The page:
By Lynn R. Mitchell
Last weekend’s 5th Congressional District convention has been written about by various bloggers including my Bearing Drift colleague Matt Colt Hall (see Why Garrett Won) and Millennial Ascent’s John Hernandez (Thoughts on the 5th District).
Matt Colt Hall made a very effective argument that we needed to get past the “establishment” argument:
We need to get past this idea that experience is equal to being “establishment” and that the idea of anybody who has been elected to office before automatically means that person is “establishment.” Barry Goldwater served in the Senate for 30 years, Ronald Reagan was a two-term Governor before he was President, and Newt Gingrich had served for 20 years before he even became Speaker of the House. Experience doesn’t mean you already caved, experience means you have rolled up your sleeves and done something. Experience means you stopped armchair quarterbacking and started actually trying to fix problems in government. No matter if you were right or wrong, it means that you actually did something. Senator Garrett made that argument quite effectively and his margin of victory shows it.
Interesting especially in light of my conversation with someone who attended the 5th District Convention. He was a Joe Whited supporter but had an interesting exchange with a Del Rosso supporter. My friend relayed the remarks that went something like this:
I was there to support Joe Whited. When he was eliminated after the second ballot, I was approached by a Del Rosso supporter who asked me which candidate I planned to support on the third ballot.
“Tom Garrett,” I replied.
“Oh. Even though he’s the establishment candidate?” he asked.
At this point, I decided to have a little fun with this man.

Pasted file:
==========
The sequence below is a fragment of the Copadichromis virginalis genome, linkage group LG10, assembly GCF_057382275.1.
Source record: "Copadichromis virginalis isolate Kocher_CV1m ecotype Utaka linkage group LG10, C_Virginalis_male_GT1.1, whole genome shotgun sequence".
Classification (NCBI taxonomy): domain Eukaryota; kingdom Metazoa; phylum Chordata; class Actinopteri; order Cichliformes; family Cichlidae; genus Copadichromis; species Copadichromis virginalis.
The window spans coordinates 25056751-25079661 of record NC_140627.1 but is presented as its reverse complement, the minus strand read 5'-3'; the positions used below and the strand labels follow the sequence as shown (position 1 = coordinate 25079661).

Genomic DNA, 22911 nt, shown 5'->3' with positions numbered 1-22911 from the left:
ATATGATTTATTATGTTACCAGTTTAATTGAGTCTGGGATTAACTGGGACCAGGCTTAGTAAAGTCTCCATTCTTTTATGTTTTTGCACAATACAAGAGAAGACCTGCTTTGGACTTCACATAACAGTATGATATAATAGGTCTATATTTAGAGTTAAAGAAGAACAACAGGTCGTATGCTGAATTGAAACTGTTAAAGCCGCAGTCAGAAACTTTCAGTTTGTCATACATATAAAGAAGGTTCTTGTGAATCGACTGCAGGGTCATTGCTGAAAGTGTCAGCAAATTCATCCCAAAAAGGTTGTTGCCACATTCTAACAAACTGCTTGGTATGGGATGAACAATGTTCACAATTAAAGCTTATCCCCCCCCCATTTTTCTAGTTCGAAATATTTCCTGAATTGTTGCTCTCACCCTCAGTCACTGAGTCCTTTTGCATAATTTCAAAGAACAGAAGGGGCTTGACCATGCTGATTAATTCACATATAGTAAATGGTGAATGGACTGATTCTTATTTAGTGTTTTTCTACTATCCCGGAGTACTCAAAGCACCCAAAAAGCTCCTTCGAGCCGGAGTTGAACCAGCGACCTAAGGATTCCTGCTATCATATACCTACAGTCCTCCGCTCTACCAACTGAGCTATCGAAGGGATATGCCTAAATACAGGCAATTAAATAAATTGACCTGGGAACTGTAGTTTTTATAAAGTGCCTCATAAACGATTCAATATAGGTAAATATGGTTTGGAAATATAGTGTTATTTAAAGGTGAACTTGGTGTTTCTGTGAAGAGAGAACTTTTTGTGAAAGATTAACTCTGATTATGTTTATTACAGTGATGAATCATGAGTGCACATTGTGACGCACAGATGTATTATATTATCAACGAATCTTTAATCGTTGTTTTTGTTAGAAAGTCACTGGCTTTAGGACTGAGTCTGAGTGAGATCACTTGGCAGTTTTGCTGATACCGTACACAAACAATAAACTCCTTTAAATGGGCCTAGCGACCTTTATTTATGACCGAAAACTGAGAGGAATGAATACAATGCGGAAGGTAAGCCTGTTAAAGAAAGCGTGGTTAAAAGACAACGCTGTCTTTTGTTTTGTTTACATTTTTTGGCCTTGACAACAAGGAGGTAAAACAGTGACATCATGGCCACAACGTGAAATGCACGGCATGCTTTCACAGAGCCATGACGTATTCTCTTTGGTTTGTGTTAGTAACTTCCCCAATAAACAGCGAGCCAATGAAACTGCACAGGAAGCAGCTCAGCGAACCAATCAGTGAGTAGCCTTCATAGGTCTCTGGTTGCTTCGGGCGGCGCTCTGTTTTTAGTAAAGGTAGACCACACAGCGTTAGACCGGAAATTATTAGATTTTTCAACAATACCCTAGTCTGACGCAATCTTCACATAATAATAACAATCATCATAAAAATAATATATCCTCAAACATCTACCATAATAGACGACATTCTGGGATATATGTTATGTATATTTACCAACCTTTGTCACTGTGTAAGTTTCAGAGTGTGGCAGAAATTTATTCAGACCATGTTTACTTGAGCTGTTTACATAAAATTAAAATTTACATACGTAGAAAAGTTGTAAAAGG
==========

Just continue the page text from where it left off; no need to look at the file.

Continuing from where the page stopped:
“What exactly is ‘the establishment’? I keep hearing that term, but I’ve never heard a good definition of it.”
“The establishment is the people in charge — the people who make the decisions,” he said.
“Oh? So, if Mr. Del Rosso gets elected, he’ll become the establishment?”
“No, no, no. They’ve got money. Like the Bushes, the Kennedys, and the … oh what’s his name … I used to know it. He was in charge and had a lot of money?”
“The Rockefellers?” I asked.
“Yes! Rockefellers. Those money people.”
“I think I get it now! So the little people need to rise up and take back the government from the rich people?”
“Yes, yes! That’s it!” He was excited I got it.
I responded, “Like the Bernie supporters?”
“Haha, kinda.” This wasn’t going quite the way he expected.
“Like the Communists?” I asked. “The little people overthrow the rich and take charge of the government?”
“No, no, not like the Communists.” He then wondered, “Have you ever been to a Communist country?”
“Actually, yes I have. I spent time in China.”
“Oh ok. Well, good luck with your candidate and God bless.” He left.
So he basically admitted his philosophy was more in-line with philosophical communism than it is with traditional Anglo-American Conservatism! Scary!
Yep. Interesting political times we’re living through these days.